BLM makes changes to controversial Adoption Incentive Program

/ In The News, News
Photo taken at RTF’s American Wild Horse Sanctuary by Rich Sladick.

The Bureau of Land Management on Monday announced steps it says will do more to secure the health and safety of adopted wild horses and burros, but which fall short of the outside investigation and end of cash bonuses called for by Return to Freedom. 

The changes to the Adoption Incentive Program follow a May investigative story by The New York Timesthat found adopters were pocketing the $1,000 incentive and then selling wild horses to slaughter.

To dates, 8,250 wild horses and burros into adoptive homes through the Adoption Incentive Program, according to BLM.

Following the publication of The Times’ story, Return to Freedom, other advocacy organizations and members of Congress called for an investigation of the program. 

RTF called not for a BLM internal investigation but an investigation by the U.S. Department of the Interior’s Office of Inspector General, for the program to be suspended and, BLM is to continue the program, for incentives to be paid in the form of vouchers for training or veterinary care — not cash. 

RTF feels strongly that people should be able to show that they’re financially prepared to own a horse. The adoption fee should be higher to reflect that.

The modifications to the program announced Monday fall short of an investigation from outside the Wild Horse and Burro Program, which will continue to pay adopters $500 within 60 days of adoption of an untrained wild horse and burro and $500 within 60 days of titling the animal.

Among the changes announced on Monday:

–“Continue to work with partners and other stakeholders to evaluate potential improvements to the Adoption Incentive Program, consistent with relevant laws and regulations.

–“Ensure all adoption applications and agreements clearly and consistently state that the adopter must provide humane care and require the adopter to certify that they will not knowingly sell or transfer ownership of an adopted animal to any person or organization that intends to resell, trade or give away the animals for slaughter or processing into commercial products.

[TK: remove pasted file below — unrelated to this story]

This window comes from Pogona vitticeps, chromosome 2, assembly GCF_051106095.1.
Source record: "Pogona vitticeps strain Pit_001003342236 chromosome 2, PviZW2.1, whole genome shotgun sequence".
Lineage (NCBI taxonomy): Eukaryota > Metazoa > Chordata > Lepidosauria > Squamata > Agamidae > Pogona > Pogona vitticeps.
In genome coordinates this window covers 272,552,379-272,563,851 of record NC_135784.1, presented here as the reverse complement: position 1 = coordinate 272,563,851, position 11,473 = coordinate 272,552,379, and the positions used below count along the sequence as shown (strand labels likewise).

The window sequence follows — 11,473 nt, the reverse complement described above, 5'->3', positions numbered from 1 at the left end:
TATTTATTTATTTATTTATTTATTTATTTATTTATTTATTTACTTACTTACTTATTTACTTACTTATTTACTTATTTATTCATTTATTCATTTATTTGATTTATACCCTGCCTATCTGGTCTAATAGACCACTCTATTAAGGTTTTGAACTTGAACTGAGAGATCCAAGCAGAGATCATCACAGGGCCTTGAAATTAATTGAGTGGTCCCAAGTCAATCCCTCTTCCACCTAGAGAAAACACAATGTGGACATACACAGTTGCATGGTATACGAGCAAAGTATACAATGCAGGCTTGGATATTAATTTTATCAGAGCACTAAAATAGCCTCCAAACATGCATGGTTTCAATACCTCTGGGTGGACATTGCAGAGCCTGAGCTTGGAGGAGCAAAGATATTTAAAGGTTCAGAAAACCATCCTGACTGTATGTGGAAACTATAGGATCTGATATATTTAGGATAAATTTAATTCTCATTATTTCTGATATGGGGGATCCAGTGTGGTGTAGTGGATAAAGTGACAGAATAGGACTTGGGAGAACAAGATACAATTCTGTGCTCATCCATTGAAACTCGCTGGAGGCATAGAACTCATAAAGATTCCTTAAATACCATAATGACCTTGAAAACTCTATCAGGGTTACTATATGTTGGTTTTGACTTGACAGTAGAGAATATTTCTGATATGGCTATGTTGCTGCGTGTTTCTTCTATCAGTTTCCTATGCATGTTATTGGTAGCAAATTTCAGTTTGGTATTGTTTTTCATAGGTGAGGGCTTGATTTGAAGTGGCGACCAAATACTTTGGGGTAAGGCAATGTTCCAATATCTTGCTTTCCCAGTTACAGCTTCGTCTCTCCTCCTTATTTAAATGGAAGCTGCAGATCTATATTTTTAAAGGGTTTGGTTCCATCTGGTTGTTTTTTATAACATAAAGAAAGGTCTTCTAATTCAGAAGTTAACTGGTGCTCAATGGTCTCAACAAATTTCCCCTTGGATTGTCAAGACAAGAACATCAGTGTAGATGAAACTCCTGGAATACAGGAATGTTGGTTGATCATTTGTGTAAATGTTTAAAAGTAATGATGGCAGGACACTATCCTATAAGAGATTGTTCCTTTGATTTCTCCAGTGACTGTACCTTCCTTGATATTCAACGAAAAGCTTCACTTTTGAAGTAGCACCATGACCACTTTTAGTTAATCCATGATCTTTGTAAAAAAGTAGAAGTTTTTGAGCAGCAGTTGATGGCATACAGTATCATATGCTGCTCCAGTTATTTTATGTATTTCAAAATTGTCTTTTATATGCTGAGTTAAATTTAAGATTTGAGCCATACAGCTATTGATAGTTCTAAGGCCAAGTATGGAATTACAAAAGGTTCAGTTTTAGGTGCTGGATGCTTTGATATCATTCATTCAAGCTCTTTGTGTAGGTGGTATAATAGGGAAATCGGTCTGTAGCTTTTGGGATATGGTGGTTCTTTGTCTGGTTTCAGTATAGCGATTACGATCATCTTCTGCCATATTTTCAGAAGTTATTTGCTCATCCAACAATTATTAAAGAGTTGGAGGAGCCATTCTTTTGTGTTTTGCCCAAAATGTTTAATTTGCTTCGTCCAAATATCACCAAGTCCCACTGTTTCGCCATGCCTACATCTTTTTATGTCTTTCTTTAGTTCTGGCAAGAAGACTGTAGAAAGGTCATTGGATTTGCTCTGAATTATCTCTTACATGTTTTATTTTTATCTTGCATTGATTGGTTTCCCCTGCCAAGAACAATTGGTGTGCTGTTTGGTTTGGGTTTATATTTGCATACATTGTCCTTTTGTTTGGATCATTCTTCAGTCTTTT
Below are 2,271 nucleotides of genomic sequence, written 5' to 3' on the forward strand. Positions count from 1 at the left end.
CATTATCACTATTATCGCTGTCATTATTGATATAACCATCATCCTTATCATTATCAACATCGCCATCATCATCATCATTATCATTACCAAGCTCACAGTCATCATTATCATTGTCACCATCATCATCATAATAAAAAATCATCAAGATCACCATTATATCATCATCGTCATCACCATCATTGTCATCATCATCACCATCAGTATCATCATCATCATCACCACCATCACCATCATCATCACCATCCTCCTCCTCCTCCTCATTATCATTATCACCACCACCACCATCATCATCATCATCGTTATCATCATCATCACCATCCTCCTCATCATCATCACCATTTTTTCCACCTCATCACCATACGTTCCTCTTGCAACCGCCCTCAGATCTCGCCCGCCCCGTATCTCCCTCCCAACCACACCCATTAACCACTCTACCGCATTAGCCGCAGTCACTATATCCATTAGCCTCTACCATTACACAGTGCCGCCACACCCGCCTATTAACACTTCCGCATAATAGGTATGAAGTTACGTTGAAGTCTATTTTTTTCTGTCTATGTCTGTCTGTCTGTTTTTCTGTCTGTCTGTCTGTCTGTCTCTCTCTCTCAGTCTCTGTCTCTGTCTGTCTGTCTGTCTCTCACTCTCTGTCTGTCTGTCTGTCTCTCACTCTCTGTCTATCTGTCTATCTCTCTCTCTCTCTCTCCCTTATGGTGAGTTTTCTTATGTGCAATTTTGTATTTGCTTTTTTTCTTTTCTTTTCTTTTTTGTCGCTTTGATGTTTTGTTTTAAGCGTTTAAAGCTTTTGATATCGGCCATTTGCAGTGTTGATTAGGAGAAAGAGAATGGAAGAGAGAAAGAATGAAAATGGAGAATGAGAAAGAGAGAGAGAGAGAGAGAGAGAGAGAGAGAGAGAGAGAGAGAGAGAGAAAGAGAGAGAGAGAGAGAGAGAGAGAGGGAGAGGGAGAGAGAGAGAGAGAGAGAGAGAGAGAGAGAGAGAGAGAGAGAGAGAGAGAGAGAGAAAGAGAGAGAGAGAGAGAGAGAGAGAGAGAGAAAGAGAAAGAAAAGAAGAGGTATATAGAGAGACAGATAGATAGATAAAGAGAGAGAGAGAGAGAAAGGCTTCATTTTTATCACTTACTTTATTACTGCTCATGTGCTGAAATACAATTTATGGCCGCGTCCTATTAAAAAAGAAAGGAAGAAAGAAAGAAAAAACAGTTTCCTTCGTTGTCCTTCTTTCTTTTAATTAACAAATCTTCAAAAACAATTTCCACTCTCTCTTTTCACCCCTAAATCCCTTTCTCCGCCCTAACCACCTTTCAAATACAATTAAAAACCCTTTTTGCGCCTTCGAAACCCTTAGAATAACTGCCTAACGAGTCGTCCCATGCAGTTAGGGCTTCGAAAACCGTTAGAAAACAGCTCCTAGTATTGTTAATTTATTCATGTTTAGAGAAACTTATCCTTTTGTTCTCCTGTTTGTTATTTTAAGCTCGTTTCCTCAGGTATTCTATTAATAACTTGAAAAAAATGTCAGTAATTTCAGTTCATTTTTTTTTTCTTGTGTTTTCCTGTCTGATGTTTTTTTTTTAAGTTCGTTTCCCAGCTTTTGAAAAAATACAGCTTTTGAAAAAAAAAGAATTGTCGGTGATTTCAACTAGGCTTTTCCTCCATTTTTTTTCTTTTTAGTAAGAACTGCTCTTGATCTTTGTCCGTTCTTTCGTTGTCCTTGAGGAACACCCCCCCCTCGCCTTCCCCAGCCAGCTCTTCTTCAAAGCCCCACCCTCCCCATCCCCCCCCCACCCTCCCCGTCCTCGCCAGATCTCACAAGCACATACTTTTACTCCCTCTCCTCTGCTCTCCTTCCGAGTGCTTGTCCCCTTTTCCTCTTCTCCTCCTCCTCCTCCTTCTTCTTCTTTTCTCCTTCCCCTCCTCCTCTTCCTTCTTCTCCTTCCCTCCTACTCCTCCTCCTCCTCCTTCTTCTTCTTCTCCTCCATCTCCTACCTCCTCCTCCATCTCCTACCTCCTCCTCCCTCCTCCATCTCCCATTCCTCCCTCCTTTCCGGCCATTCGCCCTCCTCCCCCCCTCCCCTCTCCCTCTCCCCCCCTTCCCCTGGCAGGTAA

–“Improve the screening of adoption applicants to better ensure that ineligible individuals are identified and excluded from participating in the adoption program, consistent with relevant laws and regulations.

–“Conduct an inspection of wild horses and burros adopted through the Adoption Incentive Program within six months of adoption date, rather than 12 months.

–“Have a veterinarian certify all title applications for wild horses and burros adopted through the Adoption Incentive Program in order to receive the incentive payment.

–“Increase posting of warning notices at livestock sale facilities, highlighting criminal penalties for illegally selling un-titled wild horses and burros.

–“Continue to refer cases to relevant U.S. Attorneys for potential violations under 18 USC 1001 for making false or misleading statements on adoption and title applications and agreements.

–“Evaluate changes to federal regulations that strengthen protections for adopted wild horses and burros.”

Take action: Support the SAFE Act to ban horse slaughter and the transportation of horses for slaughter